[This post expresses the personal opinion of the author and is not an official statement representing the Honeynet Project.]
At the AusCERT 2013 conference, Dmitri Alperovich called for debate about, “the kinds of actions that infosec professionals are allowed to take against attackers.” I agree with Dmitri, and in fact I made the same call, at the same conference on May 23, 2005! (AusCERT invited me to speak on an emerging topic and I chose to speak for the first time publicly at AusCERT 2005 about the Active Response Continuum research I had been doing with funding from Cisco.) As one of the world’s foremost experts on this topic, with over two decades of security operations experience, I welcome Dmitri to the debate. 🙂
What follows is adapted from the forthcoming book, “The Active Response Continuum: Ethical and Legal Issues
of Aggressive Computer Network Defense,” by David Dittrich. I welcome any comments, suggested modifications and/or additions.
There are many challenges facing those who are victimized by computer crimes, who are frustrated with what they perceive to be a lack of effective law enforcement action to protect them, and who want to unilaterally take some aggressive action to directly counter the threats to their information and information systems. This has been called active defense, aggressive [network] self-defense, counter-attack, and even hacking back. Regardless of the reasons why someone would want to take such actions, it is necessary to discuss the options, acknowledge the risk and benefit tradeoffs, and identify how aggressive actions can be taken in a manner that is safe, controlled, and justifiable (as best this can be accomplished). This cannot be accomplished, however, if everyone comes at the subject with their own individual frame of reference and language. (This was pointed out by more than one person at this year’s Suits & Spooks DC 2013 conference.)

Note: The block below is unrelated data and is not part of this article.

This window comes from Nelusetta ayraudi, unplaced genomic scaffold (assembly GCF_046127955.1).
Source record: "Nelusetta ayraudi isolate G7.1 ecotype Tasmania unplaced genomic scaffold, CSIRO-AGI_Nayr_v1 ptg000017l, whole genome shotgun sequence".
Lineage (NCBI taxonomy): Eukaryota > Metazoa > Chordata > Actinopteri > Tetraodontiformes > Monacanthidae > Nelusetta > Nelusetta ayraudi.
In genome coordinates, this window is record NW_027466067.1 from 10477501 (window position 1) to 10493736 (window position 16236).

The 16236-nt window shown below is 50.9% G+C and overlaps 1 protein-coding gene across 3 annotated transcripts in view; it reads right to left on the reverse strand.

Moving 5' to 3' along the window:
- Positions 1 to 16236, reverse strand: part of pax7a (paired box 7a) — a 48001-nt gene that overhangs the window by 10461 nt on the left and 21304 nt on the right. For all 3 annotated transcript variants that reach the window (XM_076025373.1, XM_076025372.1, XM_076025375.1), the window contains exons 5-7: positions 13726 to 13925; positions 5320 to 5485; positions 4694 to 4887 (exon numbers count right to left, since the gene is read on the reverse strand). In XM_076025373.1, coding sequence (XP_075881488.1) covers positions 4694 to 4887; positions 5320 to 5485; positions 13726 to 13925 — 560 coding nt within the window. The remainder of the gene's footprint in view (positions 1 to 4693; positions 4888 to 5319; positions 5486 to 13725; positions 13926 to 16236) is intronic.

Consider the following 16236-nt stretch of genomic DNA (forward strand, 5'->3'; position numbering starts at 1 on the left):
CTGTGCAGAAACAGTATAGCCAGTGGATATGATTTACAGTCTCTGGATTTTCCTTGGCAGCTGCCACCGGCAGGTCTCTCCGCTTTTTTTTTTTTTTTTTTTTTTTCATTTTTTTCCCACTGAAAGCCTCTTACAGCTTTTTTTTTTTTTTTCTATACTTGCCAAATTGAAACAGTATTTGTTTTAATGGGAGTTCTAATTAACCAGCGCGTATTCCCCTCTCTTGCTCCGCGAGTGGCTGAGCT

The discussion of what is or is not ethical, or legal, in aggressive responses to computer network attack is perhaps made most difficult due to disagreements about semantics. The first paragraph in this chapter used four of the most common terms, each of which can be interpreted by two different people as having diametrically opposed meanings.
To have meaningful discussion of such complex and potentially harmful activities, it is helpful to start with clear definitions of terms and to use them consistently — or at least clearly define the way they will be used if and when a speaker holds a different definition in their mind — in order to avoid needless debate, or worse, to mislead the listener into going along with a decision they otherwise would not take.
These terms, derived with input from some of the voices of reason in the computer security field (Thanks to Aiden Riley Eller, Rik Farrow, Dan Farmer, Dan Geer, David Kane-Parry, John McDonald, Ryan Permeh, and Frank Rieger, for their feedback), are presented in alphabetical order and cross-reference each other as appropriate.